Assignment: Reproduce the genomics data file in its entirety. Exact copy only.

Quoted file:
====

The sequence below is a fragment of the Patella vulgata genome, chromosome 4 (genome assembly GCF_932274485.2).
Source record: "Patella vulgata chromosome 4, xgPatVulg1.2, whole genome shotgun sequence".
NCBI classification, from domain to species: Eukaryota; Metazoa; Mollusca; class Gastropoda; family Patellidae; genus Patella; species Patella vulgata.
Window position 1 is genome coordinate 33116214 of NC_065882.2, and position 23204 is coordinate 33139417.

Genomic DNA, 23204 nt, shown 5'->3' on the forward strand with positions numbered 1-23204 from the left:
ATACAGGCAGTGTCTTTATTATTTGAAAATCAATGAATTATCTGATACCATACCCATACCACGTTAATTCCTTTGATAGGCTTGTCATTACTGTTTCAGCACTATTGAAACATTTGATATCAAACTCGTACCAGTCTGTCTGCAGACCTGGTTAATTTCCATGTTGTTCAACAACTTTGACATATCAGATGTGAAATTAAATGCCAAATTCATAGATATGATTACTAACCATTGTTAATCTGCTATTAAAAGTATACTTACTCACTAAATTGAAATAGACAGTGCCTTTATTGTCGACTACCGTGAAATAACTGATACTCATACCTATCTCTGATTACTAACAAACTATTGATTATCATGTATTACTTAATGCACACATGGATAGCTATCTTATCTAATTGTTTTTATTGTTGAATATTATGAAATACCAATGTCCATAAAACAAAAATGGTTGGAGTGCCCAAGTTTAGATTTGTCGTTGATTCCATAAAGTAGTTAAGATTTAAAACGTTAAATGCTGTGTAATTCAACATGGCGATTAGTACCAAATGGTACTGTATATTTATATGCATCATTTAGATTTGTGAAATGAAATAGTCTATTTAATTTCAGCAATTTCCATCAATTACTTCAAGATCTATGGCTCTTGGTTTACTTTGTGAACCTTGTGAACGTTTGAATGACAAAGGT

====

The sequence below is a fragment of the Patella vulgata genome, chromosome 4 (genome assembly GCF_932274485.2).
Source record: "Patella vulgata chromosome 4, xgPatVulg1.2, whole genome shotgun sequence".
NCBI classification, from domain to species: Eukaryota; Metazoa; Mollusca; class Gastropoda; family Patellidae; genus Patella; species Patella vulgata.
Window position 1 is genome coordinate 33116214 of NC_065882.2, and position 23204 is coordinate 33139417.

Genomic DNA, 23204 nt, shown 5'->3' on the forward strand with positions numbered 1-23204 from the left:
ATACAGGCAGTGTCTTTATTATTTGAAAATCAATGAATTATCTGATACCATACCCATACCACGTTAATTCCTTTGATAGGCTTGTCATTACTGTTTCAGCACTATTGAAACATTTGATATCAAACTCGTACCAGTCTGTCTGCAGACCTGGTTAATTTCCATGTTGTTCAACAACTTTGACATATCAGATGTGAAATTAAATGCCAAATTCATAGATATGATTACTAACCATTGTTAATCTGCTATTAAAAGTATACTTACTCACTAAATTGAAATAGACAGTGCCTTTATTGTCGACTACCGTGAAATAACTGATACTCATACCTATCTCTGATTACTAACAAACTATTGATTATCATGTATTACTTAATGCACACATGGATAGCTATCTTATCTAATTGTTTTTATTGTTGAATATTATGAAATACCAATGTCCATAAAACAAAAATGGTTGGAGTGCCCAAGTTTAGATTTGTCGTTGATTCCATAAAGTAGTTAAGATTTAAAACGTTAAATGCTGTGTAATTCAACATGGCGATTAGTACCAAATGGTACTGTATATTTATATGCATCATTTAGATTTGTGAAATGAAATAGTCTATTTAATTTCAGCAATTTCCATCAATTACTTCAAGATCTATGGCTCTTGGTTTACTTTGTGAACCTTGTGAACGTTTGAATGACAAAGGT